Apr 9, 2014

Microcinemas Up-Close: SPECTACLE

by Curtis John

One of the things that I’ve become silently obsessed with since the beginning of the Curating Moving Images class is how microcinemas work. It is a term I had heard before, and was aware that there were a decent amount of in the New York City area, but it was not until recently that I got a chance to actually visit one. 

Our reading of the journal Incite (vol. #4 – Exhibition Guide) and the visit from its editor Walter Fosburg was the impetus for this new fascination.  While I had slightly researched a few of them prior to the reading, it is the commitment that so many of these microcinema owners and programmers possess toward ensuring that their audiences and the public-at-large should be exposed to film and works that they otherwise would probably never see that compounded my interest.

Prior to my visit to Spectacle  I had been invited to one microcinema (whose name I can’t remember), attended another (UnionDocs), and last night realized I regularly went to yet another that was moreso dubbed a ‘gastropub theater’ as it was behind the restaurant/bar ReBar (reRun).  The latter was a cool space that after becoming rather popular grew unfavorable to many after its initial curator left.  UnionDocs I consider to be exactly how they describe themselves – a center for documentary art that “promote[s] marginalized stories, under-represented facts, and interdependent networks,” though they are classified as microcinema in Incite and multiple other places. The first place was in Crown Heights and I looked it up when I was invited and just considered it way too grimy for a good cinematic experience.

Spectacle is an odd combination of the three.  A new friend invited me there for a screening of his short film and as I’d wanted to see the space, I doubly agreed to attend.  An hour before the screening Spectacle was closed and no signage or schedule on the front door made me triple-check if I was in the correct place.   Only past program posters (among multiple other oddities) glued to the windows confirmed this was indeed Spectacle.   Forty minutes later we returned and other than the co-owner/projectionist, were the first to arrive; the curator of this particular series arrived two minutes.  As my filmmaker friend was from London and I from a more organized programming world, we were both clueless to this culture of lateness that seemed to be normal to the Spectacle world.  The programmer was really cool though and with her cute British accent assailed my fears of this being a bad event.  As other guests trickled in the programmer went to the bodega to get beer and Pepsi for a select few.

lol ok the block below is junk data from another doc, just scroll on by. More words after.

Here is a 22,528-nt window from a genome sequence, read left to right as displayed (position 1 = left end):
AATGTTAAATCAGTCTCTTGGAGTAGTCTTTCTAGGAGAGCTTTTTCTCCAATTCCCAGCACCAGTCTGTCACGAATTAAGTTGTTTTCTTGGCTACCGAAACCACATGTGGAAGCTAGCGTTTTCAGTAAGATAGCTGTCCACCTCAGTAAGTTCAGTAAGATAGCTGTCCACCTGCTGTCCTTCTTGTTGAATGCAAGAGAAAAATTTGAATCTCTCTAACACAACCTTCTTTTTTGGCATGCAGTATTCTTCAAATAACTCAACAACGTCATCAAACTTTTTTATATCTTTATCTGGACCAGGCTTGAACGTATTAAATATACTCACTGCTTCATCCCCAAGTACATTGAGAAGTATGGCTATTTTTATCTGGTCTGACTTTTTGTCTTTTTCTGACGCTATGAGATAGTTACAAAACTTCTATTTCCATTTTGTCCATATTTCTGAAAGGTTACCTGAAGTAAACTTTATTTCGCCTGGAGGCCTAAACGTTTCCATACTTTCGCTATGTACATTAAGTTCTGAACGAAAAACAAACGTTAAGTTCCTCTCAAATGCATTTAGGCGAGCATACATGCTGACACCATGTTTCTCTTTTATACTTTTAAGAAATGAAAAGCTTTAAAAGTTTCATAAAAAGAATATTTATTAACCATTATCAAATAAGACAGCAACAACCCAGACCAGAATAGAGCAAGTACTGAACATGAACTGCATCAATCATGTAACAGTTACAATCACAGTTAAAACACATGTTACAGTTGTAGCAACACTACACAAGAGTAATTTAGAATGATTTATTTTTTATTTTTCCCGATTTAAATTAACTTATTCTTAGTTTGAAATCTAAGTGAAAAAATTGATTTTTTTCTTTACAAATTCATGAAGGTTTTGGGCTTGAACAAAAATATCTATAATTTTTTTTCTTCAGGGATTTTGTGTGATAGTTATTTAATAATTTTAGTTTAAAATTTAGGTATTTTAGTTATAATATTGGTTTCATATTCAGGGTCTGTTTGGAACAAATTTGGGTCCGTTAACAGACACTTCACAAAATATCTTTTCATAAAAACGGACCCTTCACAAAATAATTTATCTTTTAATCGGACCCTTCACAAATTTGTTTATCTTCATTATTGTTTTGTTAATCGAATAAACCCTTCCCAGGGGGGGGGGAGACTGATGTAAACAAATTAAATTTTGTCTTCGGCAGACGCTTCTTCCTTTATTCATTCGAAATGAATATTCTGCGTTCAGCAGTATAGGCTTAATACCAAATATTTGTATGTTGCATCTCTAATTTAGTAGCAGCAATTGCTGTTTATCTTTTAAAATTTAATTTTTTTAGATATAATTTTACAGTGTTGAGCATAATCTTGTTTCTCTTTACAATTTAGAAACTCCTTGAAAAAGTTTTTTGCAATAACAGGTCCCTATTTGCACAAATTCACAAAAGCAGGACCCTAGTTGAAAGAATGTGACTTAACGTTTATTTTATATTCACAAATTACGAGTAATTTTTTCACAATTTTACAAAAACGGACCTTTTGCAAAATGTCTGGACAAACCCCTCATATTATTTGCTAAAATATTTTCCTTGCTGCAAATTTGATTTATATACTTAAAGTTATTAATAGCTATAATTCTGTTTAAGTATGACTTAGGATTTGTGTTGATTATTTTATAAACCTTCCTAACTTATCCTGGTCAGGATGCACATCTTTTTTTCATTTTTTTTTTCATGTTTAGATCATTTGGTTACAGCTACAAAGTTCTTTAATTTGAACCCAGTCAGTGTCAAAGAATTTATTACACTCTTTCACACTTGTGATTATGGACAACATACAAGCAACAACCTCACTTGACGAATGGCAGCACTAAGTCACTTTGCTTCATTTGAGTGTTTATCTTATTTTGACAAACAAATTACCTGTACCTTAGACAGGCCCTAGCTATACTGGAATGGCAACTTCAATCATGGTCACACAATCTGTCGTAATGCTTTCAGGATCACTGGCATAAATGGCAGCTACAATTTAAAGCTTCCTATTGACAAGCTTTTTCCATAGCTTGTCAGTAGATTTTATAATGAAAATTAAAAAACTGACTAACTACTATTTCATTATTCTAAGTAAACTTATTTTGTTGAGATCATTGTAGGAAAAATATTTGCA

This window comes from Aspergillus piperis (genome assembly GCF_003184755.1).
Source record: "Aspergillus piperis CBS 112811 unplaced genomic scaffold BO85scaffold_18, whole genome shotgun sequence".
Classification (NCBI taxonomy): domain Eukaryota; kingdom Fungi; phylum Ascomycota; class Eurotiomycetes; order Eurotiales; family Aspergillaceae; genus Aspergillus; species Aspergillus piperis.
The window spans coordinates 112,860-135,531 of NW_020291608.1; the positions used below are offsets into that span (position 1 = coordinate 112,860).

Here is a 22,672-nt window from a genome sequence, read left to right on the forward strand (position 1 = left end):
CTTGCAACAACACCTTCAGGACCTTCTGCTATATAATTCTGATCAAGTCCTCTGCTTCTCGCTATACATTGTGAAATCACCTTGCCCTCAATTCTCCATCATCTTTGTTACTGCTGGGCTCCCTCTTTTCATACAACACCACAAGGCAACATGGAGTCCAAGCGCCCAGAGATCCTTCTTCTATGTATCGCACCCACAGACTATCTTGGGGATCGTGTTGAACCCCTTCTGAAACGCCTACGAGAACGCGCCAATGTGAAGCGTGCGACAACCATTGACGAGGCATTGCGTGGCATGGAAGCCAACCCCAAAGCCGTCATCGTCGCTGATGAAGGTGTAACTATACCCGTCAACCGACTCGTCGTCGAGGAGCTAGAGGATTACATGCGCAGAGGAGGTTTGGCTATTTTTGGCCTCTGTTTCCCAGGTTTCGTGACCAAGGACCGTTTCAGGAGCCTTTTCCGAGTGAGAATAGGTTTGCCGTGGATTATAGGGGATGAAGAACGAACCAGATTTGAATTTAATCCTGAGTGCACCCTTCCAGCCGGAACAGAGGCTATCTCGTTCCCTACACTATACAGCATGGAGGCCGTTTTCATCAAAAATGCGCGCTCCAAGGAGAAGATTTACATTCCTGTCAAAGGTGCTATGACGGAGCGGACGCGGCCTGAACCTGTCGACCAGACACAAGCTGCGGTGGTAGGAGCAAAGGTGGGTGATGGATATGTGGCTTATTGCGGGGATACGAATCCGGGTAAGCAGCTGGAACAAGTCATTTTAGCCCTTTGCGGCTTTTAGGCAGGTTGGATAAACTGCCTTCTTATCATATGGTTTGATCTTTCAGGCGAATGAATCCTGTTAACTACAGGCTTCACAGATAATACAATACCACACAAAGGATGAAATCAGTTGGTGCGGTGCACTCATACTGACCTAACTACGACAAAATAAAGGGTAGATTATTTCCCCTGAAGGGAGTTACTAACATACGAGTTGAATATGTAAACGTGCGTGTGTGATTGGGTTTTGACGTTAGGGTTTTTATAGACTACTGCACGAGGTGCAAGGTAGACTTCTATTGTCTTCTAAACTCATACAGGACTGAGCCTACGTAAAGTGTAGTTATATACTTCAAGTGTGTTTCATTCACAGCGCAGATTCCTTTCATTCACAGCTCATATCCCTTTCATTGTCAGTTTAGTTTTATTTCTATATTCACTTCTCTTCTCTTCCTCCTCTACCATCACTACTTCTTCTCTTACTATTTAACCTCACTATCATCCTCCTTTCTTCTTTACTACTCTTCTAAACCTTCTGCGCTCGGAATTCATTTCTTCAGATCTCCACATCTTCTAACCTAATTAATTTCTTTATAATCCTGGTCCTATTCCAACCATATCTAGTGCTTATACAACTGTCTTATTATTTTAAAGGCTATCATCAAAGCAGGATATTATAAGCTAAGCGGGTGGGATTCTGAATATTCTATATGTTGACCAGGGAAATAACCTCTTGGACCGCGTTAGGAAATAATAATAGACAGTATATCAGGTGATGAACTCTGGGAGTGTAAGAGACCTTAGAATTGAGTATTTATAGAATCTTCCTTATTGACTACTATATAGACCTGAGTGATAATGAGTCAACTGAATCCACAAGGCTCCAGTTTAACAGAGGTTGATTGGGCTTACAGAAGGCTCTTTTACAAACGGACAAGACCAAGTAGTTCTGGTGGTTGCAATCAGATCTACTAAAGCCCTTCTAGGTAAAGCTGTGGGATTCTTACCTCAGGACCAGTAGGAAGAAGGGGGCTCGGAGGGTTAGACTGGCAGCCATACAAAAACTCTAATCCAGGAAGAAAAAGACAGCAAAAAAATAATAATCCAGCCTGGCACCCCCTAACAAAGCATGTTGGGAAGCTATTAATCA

The inside of Spectacle was better than its exterior. Though it maintains a (hopefully) deliberately grimy appearance, the seats were old cinema style and most likely from a recently renovated school auditorium – uniform in appearance but tight in feeling – falling within its film charter of “lost and forgotten.”  I didn’t do an official count, but I’d say it fits about 45-50 people in the main section, with extra folding chairs on the side in case of packed house, which this very much was. 

About forty minutes later the program began, and while the homemade (and lengthy) trailer put the shorts to be presented in context – the first film, my new friend’s film, had no audio.  As they scrambled he reminded me how nonchalant the programmer was when I asked about a ‘tech test’ and I mentioned during my film presentations I always have backups upon backups as technology is as hindering as it is helpful.  Almost ten minutes later I suggested to them to use a different video player (RealPlayerSP) and the film finally had sound.  I also told my friend to always bring a backup DVD of his film).  In spite of the time and technical fumbles, which I highlight for story functions not through any judgmental reasons (as they have happened to me as well), the program was pretty excellent. The Q&A morphed into a post-talk on sex trafficking and the feminine voice/gaze, a heavy mix of the personal and political. 

And despite my initial displeasure, upon leaving I realized that Spectacle is a pretty remarkable place.  The loose atmosphere, apparently a tenant of their charter or just a general rule-of-thumb (and the spirit of which was gleaned from the Incite profile), allows for an open exchange of work and ideas which as an artist is usually very welcome.  One can feel the community-oriented vibe of the bustling microcinema, one that if you are willing, you can fit right into it.  

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